Wednesday, September 14, 2011
Manjushri is the Bodhisattva of Knowledge. Bodhisattva means living Buddha, or an enlightened being that remains in the samsara (the world) to help others attain enlightenment.
Manjushri holds the stem of a precious lotus in his left hand. Inside the lotus, a book symbolizes the acquisition of knowledge. A flaming sword above the book cuts through ignorance. This piece is 60 x 42" and was made for a temple in Bhutan and is more elaborate than one that might be found in a home, although almost every home in Bhutan has a temple or prayer room. If you have a strong feeling about any of the Buddhas, (Knowledge Buddha, Compassion Buddha, etc.) it means that you have within you the attributes of that particular Buddha, or that meditating upon and trying to strengthen those attributes of the Buddha within you is your path to enlightenment. It is painted with pigment, minerals and gold.
Buddha Amitabha is the Buddha of Long Life and is here with his disciples Chenrezig and Vajrapani. Thangkas are tools for meditation in the Tantric Buddhist tradition. If a practitioner gazes at the image as he or she meditates, then the attributes of the Bodhisattva will be more easily grasped and possibly attained.
CHENREZIG WITH FOUR ARMS (COMPASSION BUDDHA)
Chenrezig is the Compassion Buddha. The Dalai Lama is the incarnation of Chenrezig. He is considered the patron Bodhisattva of Tibet, and his meditation is practiced in all the great lineages of Tibetan Buddhism. Two hands hold a blue norbu (precious jewel), one hands holds prayer beads and another holds the precious lotus flower. You see the Compassion Buddha in Japan also and it is female.
This is Guru Rinpoche who is also called Padmasambhava or "Precious Teacher." He brought Buddhism to Bhutan in the 8th Century.
FOUR FAITHFUL FRIENDS
This image is painted on walls of temples and buildings all over Bhutan. The Four Friends is a parable told by the Buddha. It shows how cooperation and friendship helps us survive. The elephant helps the monkey who helps the rabbit who helps the bird to get the berry from the tree. I hope they share the food. It is also a story about respecting those who are older than you.
SHAKYAMUNI WITH ATTENDANTS
Shakyamuni is the original Buddha, otherwise known as Gautama Buddha or Sangay Buddha. Here, he is flanked by two attendant monks and two khandroma or dakini, emanations of enlightened mind. Behind him is the Bodhi tree, under which he attained enlightenment.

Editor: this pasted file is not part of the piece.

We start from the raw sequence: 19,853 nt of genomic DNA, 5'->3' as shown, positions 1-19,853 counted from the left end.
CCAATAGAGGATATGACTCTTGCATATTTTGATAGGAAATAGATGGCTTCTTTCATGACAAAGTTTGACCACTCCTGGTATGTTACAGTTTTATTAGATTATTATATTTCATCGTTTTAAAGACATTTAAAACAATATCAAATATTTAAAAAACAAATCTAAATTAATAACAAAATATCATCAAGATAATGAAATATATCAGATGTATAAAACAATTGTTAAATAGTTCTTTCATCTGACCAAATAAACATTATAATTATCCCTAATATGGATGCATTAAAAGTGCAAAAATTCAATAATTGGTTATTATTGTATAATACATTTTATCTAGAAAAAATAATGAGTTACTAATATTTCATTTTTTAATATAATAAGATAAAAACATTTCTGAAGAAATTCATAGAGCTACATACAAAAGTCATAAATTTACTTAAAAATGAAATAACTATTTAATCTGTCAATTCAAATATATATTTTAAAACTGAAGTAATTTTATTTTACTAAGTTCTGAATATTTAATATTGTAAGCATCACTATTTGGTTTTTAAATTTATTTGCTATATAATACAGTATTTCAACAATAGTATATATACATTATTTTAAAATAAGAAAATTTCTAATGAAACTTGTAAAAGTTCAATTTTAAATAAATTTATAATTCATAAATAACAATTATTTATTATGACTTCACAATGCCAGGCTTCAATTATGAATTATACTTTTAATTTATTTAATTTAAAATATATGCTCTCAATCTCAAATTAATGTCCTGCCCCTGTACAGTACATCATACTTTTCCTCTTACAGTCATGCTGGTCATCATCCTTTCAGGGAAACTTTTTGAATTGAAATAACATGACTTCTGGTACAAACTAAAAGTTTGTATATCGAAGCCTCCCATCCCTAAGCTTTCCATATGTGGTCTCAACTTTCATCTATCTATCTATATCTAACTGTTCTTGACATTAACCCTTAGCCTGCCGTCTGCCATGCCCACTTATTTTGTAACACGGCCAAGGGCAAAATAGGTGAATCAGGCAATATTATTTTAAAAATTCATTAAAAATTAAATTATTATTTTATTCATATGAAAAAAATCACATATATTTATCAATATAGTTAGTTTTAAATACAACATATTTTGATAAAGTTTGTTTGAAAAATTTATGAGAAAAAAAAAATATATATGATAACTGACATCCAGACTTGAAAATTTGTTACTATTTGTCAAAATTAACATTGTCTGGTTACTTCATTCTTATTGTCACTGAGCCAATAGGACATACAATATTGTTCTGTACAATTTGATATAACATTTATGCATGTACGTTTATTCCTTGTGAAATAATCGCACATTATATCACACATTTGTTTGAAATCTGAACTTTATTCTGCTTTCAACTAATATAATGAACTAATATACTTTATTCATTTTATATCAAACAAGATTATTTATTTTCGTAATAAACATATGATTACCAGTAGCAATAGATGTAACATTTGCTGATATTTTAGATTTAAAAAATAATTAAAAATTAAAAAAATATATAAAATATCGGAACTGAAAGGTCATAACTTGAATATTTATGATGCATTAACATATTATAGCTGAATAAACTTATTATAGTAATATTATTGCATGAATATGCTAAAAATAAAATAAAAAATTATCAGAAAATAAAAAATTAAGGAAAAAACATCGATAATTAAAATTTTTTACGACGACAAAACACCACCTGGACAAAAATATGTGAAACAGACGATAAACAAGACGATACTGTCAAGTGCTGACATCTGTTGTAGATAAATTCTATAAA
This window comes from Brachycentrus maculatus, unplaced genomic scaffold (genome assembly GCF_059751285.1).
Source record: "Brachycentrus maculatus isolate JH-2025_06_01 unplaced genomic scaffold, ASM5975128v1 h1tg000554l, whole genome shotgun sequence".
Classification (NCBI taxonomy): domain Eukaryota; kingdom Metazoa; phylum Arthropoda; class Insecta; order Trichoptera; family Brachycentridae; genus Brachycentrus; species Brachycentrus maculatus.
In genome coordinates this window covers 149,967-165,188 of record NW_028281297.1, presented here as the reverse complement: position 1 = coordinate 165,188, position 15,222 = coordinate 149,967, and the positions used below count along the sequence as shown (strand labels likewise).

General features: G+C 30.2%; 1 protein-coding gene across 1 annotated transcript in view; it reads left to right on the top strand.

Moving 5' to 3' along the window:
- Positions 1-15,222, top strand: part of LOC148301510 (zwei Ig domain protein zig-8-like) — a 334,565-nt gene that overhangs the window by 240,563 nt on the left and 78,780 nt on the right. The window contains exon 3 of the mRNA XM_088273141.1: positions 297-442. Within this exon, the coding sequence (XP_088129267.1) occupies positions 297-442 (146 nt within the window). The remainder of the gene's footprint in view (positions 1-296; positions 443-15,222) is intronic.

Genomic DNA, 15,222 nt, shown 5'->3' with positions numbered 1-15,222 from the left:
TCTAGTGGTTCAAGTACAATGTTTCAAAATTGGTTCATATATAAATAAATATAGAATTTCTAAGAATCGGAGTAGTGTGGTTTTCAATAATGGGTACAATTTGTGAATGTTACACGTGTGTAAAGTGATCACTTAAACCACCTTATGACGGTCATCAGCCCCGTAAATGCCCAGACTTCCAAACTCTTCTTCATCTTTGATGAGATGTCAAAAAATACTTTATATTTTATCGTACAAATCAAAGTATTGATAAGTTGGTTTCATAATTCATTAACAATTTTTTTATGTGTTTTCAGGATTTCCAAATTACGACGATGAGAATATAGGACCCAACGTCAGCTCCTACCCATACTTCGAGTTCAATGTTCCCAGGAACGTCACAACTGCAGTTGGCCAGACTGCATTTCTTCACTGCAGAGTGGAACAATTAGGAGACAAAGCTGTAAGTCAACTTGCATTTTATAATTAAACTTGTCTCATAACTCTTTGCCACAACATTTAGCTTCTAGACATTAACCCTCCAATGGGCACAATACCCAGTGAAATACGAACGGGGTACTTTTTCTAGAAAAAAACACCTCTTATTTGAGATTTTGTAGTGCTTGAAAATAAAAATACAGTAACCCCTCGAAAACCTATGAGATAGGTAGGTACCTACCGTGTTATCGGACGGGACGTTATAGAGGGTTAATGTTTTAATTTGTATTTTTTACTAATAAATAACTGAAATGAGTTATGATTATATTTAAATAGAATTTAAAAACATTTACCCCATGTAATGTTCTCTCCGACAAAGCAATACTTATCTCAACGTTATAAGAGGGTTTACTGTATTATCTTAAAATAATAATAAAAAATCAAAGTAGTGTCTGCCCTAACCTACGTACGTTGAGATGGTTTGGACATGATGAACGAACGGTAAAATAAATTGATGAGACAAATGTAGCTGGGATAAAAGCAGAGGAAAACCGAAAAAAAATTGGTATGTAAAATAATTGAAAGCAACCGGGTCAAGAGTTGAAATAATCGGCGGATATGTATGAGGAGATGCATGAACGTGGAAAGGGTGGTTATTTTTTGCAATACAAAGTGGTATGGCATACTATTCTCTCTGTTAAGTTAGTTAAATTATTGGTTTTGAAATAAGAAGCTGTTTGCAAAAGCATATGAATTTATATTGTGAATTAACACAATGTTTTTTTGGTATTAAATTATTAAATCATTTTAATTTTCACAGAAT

Most every household in Bhutan has a temple room and so a thangka such as this one would be placed there. It would be rolled or put away and saved, to be brought out and hung for festival days, ceremonies or other special occasions. The more precisely and beautifully the painter paints an image for a thangka then the more merit he and his patron accrue. So the painter and the owner of the thangka both acquire good karma. The more the image is viewed then the more “power” it gains. The silk scroll frame is the traditional way thankas are framed in Tibet, Bhutan, India and Nepal. That way, the thanka can be rolled for storage and unrolled for ceremonies.The word thanka means “rolled art”.
Monday, September 12, 2011
Chana Dorji is a powerful protector and his image is seen in temples throughout Bhutan.
The Bodhisattva Chana Dorji transforms wrathful energy (hate, anger) into wisdom and perfection. Power is a vehicle for enlightenment in the Tantric tradition, so meditating upon the visage of Chana Dorji is appropriate. Chana Dorji gives his devotees strength and protection from dangerous forces. He holds a dorji, or five-pronged vajra in his right hand, and his left hand he holds to his chest in the virtaka mudra (hand gesture) of reasoning, argumentation or explanation of teachings. He is surrounded, like all wrathful Bodhisattvas, with flames of wisdom. A naga, or snake spirit of the earth, is draped around his neck.